Changes in work conditions, work-related wellbeing and operational effectiveness: alternative crewing in one UK Fire and Rescue Service
Funding restrictions for the UK Fire and Rescue Service has prompted the exploration of cost effective service delivery, including alternative methods of crewing. This research uses a three-phase mixed-methods approach to investigate the change in work conditions associated with the adoption of an alternative crewing system, Day Crewing Plus (DCP). Specifically, the aim of the thesis is to explore the impact of the change on employees’ work-related wellbeing and operational effectiveness at the individual and station (organisational) level. The first phase involves a quantitative assessment of changes in work conditions on the work-related wellbeing of the employees involved. Using a group level analysis of established wellbeing measures, findings suggest, on average, there has been little impact on work-related wellbeing; however, the spread and variability of the data indicate a range of experiences not captured by the nomothetic methods. The second phase of research involves an exploration of operational effectiveness of the stations chosen to adopt the new shift system. Existing Key Performance Indicators were scrutinised within a new framework developed with inspiration from operations management literature. Analysis revealed little impact of DCP on station performance, albeit with caveats. The third phase investigates how the alternative crewing system is perceived by employees working on the new system to highlight the processes involved following the intervention’s introduction. The role of attributions in employee perceptions of demands and resources at work is used to help explain the variation in experience of the changes, along with providing annotation to the quantitative studies. The thesis provides a basis for future comparative analyses across settings which seek to link changes in work conditions, context and process to variations in work-related wellbeing and operational effectiveness.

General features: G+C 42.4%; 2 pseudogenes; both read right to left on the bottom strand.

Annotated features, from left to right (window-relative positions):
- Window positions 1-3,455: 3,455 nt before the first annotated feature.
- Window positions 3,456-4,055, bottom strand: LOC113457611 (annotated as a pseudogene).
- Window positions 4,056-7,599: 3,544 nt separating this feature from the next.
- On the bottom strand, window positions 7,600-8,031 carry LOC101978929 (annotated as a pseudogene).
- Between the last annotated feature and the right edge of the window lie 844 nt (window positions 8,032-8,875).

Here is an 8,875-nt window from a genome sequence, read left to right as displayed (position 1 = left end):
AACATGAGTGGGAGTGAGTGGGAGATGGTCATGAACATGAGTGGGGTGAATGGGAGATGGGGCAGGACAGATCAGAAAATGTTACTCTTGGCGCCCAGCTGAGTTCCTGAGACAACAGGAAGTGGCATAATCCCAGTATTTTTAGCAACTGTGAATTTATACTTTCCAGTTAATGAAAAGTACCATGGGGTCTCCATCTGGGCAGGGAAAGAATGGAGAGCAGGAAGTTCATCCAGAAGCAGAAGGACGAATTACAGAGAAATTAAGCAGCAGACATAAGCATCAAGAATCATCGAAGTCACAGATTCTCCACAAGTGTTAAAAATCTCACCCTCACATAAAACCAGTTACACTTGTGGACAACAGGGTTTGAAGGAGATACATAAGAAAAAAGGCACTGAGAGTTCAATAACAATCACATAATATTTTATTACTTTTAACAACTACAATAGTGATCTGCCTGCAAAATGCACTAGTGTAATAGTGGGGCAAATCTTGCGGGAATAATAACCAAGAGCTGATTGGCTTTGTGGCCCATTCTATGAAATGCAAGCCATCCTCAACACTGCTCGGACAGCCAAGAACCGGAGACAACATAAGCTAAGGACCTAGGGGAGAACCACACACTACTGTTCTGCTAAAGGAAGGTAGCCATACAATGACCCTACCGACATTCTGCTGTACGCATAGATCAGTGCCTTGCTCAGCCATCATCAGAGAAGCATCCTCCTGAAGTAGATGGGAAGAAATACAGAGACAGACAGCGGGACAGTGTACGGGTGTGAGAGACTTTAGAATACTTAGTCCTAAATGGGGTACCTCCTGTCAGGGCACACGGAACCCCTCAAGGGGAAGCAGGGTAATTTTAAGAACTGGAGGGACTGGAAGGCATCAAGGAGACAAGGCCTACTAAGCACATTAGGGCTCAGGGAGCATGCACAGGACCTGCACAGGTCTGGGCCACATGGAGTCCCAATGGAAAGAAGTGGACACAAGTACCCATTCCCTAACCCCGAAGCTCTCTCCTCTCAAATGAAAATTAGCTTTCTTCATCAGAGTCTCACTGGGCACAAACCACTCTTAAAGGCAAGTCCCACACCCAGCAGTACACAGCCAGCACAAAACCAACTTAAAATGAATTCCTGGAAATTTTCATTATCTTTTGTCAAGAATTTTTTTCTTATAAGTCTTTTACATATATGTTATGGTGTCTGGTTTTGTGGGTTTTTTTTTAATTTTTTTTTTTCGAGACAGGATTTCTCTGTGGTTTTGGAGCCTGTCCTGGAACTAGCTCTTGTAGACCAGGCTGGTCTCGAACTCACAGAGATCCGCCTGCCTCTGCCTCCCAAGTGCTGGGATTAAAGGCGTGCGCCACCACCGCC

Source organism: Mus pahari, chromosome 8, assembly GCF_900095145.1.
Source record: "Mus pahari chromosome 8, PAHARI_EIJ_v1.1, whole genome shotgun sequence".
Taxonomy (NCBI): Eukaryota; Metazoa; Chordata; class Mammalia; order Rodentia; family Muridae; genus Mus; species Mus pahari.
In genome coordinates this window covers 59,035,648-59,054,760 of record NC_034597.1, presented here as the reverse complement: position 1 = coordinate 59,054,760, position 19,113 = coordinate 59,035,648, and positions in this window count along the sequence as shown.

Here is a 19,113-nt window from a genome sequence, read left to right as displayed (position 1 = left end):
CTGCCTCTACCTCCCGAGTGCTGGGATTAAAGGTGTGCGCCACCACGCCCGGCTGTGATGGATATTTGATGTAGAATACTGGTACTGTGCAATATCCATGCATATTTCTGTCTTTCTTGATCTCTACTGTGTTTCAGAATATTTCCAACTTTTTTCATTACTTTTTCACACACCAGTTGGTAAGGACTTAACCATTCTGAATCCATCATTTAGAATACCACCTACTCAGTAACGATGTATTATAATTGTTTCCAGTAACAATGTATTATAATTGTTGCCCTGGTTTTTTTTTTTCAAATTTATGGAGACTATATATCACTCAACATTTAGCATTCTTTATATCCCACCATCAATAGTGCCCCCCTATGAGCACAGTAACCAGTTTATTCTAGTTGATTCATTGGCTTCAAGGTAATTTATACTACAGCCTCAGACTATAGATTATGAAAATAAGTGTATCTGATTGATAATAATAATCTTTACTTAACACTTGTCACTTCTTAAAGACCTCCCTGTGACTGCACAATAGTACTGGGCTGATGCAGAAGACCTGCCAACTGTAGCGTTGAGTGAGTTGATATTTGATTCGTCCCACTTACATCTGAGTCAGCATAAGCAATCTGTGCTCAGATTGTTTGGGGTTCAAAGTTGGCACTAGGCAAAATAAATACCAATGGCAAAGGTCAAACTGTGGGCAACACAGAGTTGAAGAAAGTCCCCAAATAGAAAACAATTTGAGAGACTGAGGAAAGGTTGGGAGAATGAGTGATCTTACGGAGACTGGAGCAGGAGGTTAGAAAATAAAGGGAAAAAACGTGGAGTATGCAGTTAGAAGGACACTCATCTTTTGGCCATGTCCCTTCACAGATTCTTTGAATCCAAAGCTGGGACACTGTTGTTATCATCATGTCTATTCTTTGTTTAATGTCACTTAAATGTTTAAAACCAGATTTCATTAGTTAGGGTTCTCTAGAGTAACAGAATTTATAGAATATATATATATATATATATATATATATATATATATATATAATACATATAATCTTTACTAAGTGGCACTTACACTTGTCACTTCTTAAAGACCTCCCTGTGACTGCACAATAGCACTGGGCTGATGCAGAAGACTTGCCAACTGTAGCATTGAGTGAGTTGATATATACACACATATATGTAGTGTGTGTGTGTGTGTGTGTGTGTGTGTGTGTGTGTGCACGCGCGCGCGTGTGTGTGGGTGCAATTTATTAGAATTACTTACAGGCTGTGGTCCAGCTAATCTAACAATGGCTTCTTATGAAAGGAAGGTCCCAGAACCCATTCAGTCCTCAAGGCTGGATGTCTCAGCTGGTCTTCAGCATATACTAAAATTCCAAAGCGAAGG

- Loughborough Business School
Rights holder© Karen Maher
NotesA Doctoral Thesis. Submitted in partial fulfilment of the requirements for the award of Doctor of Philosophy of Loughborough University.
Supervisor(s)Raymond Randall ; Cheryl Travers
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